Election Cycles: Challenges and Opportunities


What goes around comes around.

Unless there is an unstable minority government (which is another blog all unto itself), election cycles come and go every four years at all levels of Canadian government: federal, provincial, and municipal. 

In each cycle there is a period during which the elected government enters the “writ” as parliament, legislature or councils dissolve, the candidates campaign for votes, the ballots are counted, and members of government are elected or, as the case may be, unelected.

This democratic “renewal” of government is generally well understood, but, less known is that the election cycle is actually much longer and more complicated with periods of electoral staging leading up to the writ and then post election “engagement” or “reengagement” as elected officials assert their leadership role within government.

The civil service also follows the election cycle, ramping up, or slowing down, depending on each stage of the cycle. Although nuanced with each government, generally speaking there are four main phases that occur within a four year period of governance:

  • Phase 1: settling in and setting up
  • Phase 2: implementation 
  • Phase 3: interim
  • Phase 4: wind down and election

In the first phase, a newly elected or re-elected government selects its cabinet, the premier issues directives to his or her Ministers, and the senior bureaucracy conducts briefings on key issues, initiatives and programs.

In turn, the bureaucracy also responds to the elected government’s legislated mandates by shaping the regulations, policies and laws that enable the legislation.

In phase two, elected and civil service branches work at all levels to first enact and then administer legislation.

Phase three (usually 1.5 to two years into a government’s mandate) is an interim period during which emphasis may be put on completing initial mandates or the stage may be set for new goals and objectives.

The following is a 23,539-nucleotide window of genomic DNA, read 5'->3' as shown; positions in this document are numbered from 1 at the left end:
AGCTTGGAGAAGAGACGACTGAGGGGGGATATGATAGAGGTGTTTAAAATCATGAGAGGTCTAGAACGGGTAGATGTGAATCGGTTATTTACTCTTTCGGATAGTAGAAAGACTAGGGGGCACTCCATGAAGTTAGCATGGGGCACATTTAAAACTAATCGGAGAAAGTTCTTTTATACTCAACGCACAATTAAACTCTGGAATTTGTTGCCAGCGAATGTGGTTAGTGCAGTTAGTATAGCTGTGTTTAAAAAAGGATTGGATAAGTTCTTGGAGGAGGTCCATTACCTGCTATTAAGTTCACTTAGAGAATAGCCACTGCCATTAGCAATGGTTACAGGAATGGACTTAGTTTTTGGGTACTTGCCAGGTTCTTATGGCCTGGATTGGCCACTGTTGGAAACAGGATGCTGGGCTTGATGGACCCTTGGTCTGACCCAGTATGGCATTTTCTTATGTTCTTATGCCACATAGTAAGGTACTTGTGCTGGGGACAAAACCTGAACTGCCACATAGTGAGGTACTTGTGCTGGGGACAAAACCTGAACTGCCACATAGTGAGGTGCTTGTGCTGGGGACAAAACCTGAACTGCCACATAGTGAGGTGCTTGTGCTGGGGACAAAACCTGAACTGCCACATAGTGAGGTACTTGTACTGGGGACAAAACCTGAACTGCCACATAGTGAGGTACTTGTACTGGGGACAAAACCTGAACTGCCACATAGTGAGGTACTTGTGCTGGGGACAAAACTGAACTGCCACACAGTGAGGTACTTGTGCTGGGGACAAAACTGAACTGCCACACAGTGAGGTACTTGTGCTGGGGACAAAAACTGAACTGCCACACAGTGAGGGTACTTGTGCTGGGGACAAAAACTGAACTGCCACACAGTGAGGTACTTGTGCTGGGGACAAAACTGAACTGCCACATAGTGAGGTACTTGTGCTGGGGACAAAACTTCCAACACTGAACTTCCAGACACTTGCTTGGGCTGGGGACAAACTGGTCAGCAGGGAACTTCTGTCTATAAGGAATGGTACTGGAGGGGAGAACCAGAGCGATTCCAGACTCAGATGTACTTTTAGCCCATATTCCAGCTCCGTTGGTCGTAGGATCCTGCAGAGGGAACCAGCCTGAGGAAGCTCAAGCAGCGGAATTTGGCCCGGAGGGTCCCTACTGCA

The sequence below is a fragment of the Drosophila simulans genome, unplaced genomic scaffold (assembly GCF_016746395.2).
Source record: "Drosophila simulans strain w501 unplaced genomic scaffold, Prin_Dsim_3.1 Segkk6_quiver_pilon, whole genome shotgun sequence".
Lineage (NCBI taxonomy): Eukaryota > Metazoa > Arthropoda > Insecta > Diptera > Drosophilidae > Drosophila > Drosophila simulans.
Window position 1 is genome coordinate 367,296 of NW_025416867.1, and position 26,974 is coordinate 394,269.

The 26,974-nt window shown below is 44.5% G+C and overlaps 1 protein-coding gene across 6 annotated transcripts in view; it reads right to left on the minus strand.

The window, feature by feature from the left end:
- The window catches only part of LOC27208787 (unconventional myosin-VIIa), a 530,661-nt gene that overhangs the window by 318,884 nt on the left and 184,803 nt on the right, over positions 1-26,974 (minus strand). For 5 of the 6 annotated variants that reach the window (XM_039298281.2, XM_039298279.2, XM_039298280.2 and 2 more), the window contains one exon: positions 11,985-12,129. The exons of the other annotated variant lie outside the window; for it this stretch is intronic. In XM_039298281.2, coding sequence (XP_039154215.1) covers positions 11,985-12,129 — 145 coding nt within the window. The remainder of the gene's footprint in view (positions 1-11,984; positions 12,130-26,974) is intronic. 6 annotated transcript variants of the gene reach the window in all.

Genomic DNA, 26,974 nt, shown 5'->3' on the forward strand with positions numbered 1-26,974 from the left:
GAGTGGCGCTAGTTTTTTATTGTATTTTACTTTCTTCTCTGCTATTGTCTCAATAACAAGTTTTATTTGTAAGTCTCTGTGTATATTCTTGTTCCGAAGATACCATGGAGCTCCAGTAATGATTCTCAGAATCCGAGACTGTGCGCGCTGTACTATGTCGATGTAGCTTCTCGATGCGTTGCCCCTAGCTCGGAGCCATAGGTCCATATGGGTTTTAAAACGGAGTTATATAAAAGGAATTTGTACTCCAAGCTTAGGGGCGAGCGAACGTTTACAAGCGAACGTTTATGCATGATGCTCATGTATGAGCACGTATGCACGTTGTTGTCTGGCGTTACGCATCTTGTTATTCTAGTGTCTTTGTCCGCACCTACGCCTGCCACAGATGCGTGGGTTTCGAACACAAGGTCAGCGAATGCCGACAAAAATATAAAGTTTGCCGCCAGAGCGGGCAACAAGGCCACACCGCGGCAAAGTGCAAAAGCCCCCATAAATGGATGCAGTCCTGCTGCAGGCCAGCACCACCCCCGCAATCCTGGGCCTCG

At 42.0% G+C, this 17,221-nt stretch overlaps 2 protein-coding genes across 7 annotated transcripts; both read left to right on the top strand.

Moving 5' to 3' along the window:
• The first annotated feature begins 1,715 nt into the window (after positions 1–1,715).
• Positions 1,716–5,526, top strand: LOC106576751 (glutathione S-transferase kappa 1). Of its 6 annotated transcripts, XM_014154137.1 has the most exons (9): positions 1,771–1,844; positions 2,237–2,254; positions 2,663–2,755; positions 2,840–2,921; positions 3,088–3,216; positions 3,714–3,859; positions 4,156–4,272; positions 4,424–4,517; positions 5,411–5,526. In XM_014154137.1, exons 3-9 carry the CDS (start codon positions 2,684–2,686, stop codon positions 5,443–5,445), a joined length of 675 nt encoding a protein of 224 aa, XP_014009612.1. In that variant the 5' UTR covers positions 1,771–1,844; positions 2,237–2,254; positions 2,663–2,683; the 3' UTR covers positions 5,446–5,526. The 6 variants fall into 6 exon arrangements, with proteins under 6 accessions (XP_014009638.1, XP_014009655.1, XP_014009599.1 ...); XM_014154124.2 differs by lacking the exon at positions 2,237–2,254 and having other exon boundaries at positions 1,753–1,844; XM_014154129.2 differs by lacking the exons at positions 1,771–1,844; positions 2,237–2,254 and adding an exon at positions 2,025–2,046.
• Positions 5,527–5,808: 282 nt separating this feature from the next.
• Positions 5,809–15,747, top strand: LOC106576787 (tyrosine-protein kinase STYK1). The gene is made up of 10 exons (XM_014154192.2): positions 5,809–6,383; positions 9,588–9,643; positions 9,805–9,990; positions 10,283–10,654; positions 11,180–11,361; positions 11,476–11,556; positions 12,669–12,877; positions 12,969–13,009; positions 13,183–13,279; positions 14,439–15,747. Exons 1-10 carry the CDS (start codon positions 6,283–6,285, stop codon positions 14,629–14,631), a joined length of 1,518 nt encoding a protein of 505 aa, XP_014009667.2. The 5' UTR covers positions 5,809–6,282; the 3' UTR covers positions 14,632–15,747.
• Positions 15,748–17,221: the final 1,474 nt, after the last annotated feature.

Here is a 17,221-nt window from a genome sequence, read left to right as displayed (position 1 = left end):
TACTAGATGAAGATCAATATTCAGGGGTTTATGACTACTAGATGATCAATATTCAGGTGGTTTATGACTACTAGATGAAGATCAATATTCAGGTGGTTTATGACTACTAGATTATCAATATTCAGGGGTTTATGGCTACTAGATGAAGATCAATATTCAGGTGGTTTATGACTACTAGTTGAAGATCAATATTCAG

As a government enters its fourth year the wind down begins. While government continues to operate, the elected branch is preparing to go to the polls. Those in power will be striving to complete budgets that will set the stage for electoral campaign platforms and commitments. Those in opposition will be measuring the government’s performance and putting forward their own platforms and commitments.

The civil service also changes its footing to close the books on completed or stalled mandates and putting a hold on new or stalled programs until the election cycle is complete.

Understanding the four phase cycle and the myriad of things that happen within those cycles can often be a significant factor in the success (or failure) of government relations programs.

Engaging too early can leave your project or initiative at the “bottom of the inbox” as Ministers and their staff as well a senior bureaucrats engage in the complex rhythms of initiating government process and determining priorities. 

Engaging too late, when funding has been deployed and/or programs are nearing the end of their mandate, also results in an unfortunate ending for many worthy ideas and projects.

However, recognizing – or having professional help in understanding – the rhythms and the processes at play can vastly increase chances of success. Good timing on promoting ideas that fit government mandates will help focus efforts, both yours and the government’s.

Patience is also a mandatory requirement.

As the old saying goes: “The wheels of government grind slowly, and, indeed, they do move … and the trick is to move with them.”

Photo: Election. Man throwing his vote into the ballot box by Marco Verch under Creative Commons 2.0